Building Brain Science

When we learn about the brain, we move out of shame.

A great place to begin instruction around mindfulness and movement is by explaining the brain. We like to use the handy model of the brain to describe the amygdala, hippocampus and prefrontal cortex. The amygdala is referenced by Dr. Dan Siegel as the  “downstairs brain” which influences fight, flight or freeze behaviors. As educators, we need to offer “downstairs interventions” for “downstairs behaviors”. While we promote breathing and movement as interventions, music and art can also be effective. This playdough activity not only teaches brain science, but also offers kinesthetic input.

The Power of the Brain

Start by posing the question: “What do your brain and Play-Doh have in common?” Lots of interesting answers will follow, but be sure to highlight and explain: Our brains are shaped by our thoughts. The more good, calm, positive thoughts you have, the better your brain works and your body feels. Worried, stressful, negative thoughts have the opposite effect. The good news is, we have some control over this. (Note: The door is now wide open for discussion of growth mindset and positive self-talk.)

Making Models

Next, pass out the Play-Doh and show a few scientific drawings or images of the brain for inspiration. Plastic utensils, toothpicks or dull, old pencils come in handy while sculpting models of the brain.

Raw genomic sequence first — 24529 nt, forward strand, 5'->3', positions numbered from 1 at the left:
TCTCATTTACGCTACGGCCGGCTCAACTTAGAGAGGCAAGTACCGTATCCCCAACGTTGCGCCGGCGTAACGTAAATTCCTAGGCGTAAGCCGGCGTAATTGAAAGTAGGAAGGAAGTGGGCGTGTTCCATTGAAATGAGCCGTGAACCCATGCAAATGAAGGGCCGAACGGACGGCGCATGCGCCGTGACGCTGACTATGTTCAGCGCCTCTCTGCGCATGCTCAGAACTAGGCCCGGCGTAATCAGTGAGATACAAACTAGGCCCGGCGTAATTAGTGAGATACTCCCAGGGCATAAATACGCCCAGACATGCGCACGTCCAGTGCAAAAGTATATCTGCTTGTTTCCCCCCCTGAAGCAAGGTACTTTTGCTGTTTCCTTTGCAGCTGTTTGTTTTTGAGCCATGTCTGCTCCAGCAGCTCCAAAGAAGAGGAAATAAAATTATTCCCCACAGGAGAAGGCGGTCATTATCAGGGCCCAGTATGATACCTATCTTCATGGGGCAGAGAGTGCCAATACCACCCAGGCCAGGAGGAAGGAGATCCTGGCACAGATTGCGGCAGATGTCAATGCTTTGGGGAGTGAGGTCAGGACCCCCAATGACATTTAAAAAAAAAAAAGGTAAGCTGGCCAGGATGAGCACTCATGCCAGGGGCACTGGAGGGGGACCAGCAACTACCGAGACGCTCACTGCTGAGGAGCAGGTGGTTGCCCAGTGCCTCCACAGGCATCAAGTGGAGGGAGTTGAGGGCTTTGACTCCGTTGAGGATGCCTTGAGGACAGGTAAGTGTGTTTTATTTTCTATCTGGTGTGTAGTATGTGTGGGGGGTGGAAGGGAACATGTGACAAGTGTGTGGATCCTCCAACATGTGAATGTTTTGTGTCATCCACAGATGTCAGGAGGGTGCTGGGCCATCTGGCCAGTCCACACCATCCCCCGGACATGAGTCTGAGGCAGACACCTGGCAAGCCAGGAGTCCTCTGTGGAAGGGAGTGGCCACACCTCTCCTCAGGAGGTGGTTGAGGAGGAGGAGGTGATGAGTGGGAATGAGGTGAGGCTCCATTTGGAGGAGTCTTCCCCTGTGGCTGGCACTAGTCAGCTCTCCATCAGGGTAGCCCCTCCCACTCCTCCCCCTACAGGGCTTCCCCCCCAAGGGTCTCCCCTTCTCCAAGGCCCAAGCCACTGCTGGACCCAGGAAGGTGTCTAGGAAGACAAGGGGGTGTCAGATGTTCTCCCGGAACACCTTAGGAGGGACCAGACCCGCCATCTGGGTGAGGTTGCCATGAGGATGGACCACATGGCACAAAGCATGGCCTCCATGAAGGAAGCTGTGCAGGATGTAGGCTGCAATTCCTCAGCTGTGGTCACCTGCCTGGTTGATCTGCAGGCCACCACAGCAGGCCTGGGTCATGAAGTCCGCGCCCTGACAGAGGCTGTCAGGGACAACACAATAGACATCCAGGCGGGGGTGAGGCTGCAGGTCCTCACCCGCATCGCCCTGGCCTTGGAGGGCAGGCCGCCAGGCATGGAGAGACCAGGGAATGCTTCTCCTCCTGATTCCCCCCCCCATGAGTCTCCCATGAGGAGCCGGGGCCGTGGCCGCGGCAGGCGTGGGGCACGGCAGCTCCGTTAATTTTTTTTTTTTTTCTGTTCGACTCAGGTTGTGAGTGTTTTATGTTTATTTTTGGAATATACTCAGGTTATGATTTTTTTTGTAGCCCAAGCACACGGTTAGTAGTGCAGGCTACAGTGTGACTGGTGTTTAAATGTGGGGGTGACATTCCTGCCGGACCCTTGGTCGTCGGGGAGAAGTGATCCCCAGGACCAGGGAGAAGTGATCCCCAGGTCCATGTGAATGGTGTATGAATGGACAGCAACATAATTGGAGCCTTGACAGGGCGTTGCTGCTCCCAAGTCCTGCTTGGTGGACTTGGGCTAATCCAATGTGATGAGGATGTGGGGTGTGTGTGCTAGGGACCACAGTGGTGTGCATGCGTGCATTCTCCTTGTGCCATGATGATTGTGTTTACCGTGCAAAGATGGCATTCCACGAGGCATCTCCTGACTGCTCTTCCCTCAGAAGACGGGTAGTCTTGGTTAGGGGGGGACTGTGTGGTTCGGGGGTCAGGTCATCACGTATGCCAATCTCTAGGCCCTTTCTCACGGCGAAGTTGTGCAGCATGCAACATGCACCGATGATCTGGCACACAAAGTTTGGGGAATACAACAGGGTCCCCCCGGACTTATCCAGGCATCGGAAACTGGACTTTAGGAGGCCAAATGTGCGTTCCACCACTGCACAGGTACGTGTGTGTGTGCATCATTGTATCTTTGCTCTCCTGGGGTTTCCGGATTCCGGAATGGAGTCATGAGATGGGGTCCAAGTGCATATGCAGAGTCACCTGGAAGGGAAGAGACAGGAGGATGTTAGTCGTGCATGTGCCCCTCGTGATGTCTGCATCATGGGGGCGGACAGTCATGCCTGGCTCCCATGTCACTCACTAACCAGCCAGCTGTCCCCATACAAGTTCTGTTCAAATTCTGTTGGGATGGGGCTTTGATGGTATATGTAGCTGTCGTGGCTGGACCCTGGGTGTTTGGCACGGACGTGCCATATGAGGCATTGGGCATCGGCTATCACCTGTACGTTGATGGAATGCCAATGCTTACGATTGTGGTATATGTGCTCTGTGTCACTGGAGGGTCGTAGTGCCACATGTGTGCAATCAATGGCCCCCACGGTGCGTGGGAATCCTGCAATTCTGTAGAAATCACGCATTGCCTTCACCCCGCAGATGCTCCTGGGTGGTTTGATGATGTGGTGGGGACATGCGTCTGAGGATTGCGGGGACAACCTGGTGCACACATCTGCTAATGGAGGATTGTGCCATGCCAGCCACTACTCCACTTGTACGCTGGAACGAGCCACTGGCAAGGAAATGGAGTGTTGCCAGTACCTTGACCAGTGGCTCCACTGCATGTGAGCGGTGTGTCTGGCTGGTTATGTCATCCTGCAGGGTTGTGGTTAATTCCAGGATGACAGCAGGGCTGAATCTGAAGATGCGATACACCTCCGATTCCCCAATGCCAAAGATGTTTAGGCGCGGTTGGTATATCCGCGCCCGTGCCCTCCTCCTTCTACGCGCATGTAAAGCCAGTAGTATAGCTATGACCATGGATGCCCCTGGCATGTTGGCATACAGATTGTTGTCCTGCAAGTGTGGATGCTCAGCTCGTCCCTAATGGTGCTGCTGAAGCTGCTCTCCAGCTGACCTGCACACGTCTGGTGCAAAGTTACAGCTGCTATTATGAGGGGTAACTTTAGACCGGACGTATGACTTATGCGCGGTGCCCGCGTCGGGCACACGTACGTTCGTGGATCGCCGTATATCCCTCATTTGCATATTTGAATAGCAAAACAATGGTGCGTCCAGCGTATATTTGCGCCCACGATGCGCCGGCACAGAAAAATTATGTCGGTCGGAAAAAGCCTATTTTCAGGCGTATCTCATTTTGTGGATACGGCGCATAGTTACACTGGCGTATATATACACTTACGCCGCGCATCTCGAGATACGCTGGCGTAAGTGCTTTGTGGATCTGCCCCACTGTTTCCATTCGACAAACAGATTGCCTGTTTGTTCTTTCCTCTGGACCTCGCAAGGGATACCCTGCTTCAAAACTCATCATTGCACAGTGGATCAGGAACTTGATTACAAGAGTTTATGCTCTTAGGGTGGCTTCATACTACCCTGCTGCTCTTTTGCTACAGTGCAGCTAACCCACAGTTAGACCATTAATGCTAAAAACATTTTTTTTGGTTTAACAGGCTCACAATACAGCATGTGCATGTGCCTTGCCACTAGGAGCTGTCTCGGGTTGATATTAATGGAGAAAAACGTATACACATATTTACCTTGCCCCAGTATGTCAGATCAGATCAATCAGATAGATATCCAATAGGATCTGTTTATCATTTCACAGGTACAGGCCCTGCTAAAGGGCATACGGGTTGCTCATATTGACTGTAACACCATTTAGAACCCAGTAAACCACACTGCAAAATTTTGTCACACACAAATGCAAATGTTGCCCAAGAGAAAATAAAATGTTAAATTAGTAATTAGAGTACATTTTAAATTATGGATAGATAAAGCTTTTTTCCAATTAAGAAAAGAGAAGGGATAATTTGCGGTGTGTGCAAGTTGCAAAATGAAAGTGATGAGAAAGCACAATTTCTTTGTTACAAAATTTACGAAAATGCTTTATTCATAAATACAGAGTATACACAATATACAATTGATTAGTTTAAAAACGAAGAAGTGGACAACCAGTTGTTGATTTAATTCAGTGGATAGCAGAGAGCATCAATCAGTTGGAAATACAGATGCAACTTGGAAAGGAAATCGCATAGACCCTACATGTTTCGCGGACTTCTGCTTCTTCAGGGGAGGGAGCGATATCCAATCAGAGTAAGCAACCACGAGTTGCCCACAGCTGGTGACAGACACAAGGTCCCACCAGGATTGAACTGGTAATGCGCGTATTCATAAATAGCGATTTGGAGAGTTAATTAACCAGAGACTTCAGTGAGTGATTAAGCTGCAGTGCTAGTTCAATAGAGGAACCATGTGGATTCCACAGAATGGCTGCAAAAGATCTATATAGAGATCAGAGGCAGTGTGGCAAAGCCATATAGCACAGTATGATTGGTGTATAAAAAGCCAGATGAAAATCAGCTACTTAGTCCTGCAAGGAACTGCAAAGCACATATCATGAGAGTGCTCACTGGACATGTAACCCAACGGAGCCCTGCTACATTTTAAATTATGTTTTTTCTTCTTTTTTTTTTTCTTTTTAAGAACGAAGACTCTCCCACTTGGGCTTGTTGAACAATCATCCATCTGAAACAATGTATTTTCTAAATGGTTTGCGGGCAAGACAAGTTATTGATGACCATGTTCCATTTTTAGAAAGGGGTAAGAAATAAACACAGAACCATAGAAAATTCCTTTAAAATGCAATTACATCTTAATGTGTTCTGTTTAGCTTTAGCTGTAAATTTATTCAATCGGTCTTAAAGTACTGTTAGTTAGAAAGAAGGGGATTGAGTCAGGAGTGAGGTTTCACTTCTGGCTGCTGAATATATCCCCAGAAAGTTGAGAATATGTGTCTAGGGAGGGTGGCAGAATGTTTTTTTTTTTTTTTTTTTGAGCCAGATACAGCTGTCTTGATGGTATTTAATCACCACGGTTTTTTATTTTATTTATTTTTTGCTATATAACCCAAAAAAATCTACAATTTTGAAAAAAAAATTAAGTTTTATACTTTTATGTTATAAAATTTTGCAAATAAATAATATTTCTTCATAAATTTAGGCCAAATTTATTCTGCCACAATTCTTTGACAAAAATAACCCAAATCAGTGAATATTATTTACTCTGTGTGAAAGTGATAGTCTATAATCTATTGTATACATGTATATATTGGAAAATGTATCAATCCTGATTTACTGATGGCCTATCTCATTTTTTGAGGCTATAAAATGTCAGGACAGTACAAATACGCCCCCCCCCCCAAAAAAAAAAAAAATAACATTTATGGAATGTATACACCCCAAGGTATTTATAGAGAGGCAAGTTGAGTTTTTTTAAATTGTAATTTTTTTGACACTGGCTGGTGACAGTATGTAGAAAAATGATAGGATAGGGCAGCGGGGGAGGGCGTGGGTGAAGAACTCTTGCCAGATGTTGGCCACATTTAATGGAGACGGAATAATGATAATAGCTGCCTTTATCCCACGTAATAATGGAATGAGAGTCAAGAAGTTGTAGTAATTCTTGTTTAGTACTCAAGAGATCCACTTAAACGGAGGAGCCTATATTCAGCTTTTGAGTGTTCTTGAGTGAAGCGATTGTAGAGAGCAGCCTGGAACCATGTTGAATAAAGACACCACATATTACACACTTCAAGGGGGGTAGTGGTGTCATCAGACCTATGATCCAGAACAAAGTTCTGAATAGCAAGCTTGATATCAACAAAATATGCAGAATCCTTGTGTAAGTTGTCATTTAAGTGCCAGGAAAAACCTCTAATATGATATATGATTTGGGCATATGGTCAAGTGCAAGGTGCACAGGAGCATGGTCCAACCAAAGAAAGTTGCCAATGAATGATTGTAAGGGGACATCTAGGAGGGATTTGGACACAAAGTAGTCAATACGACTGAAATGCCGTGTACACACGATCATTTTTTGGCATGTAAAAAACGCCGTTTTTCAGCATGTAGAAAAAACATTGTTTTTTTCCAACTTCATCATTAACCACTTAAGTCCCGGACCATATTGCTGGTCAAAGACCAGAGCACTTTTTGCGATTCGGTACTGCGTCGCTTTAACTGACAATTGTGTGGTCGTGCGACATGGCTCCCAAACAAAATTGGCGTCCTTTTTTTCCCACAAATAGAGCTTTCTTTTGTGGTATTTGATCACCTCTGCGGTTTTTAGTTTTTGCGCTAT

Then, have students create models of the amygdala, hippocampus and prefrontal cortex using different colors. Make it a tech lesson by taking a photo and labeling the diagram! Extend the learning by making a video or writing an informational text on the topic. Check out this video of a student explaining brain function.


Finally, bring in movement and brain exercises that cross the body’s midline. Use the cards from the Move Mindfully® Card Deck for great visuals!

Star Pose

Start out in Star. From here, lead windmills by bending down, touching one hand to the opposite foot.

Upward Mountain

Start out in Upward Mountain. From here, do cross-body knee taps touching a hand or elbow to the opposite knee.

Figure 8’s 

Draw 8’s in the air with different body parts (finger, elbow, knee…) or pair up for Yoga Calm®’s Back Drawing activity. Try tracing figure 8’s on a partner’s back using each of your hands.

Back-To-Back Partner Pass 

Sit or stand back to back. Choose a not-so-small object (book, ball, lunchbox). Pass it to one another as pictured.









Build class community with this one. Have students form a circle and pass a ball around. Start simply, using hands. Then, challenge them to use only pinky fingers or elbows, to close their eyes, or to sit down and use their feet.

Have you taught brain science? What “downstairs interventions” work for you? Leave a comment!

Written By,

Jenny Wood

Jenny Wood has been an elementary school teacher near Athens, Georgia for the past 18 years. She is passionate about promoting mindful life strategies and practices with children and gets plenty of practice with her own two boys.

3 replies
  1. Karen
    Karen says:

    I might use finding 5 things in the room such as what they can see, hear, touch, taste or smell to help them focus on mindfulness when they are feeling anxious or out of sync.


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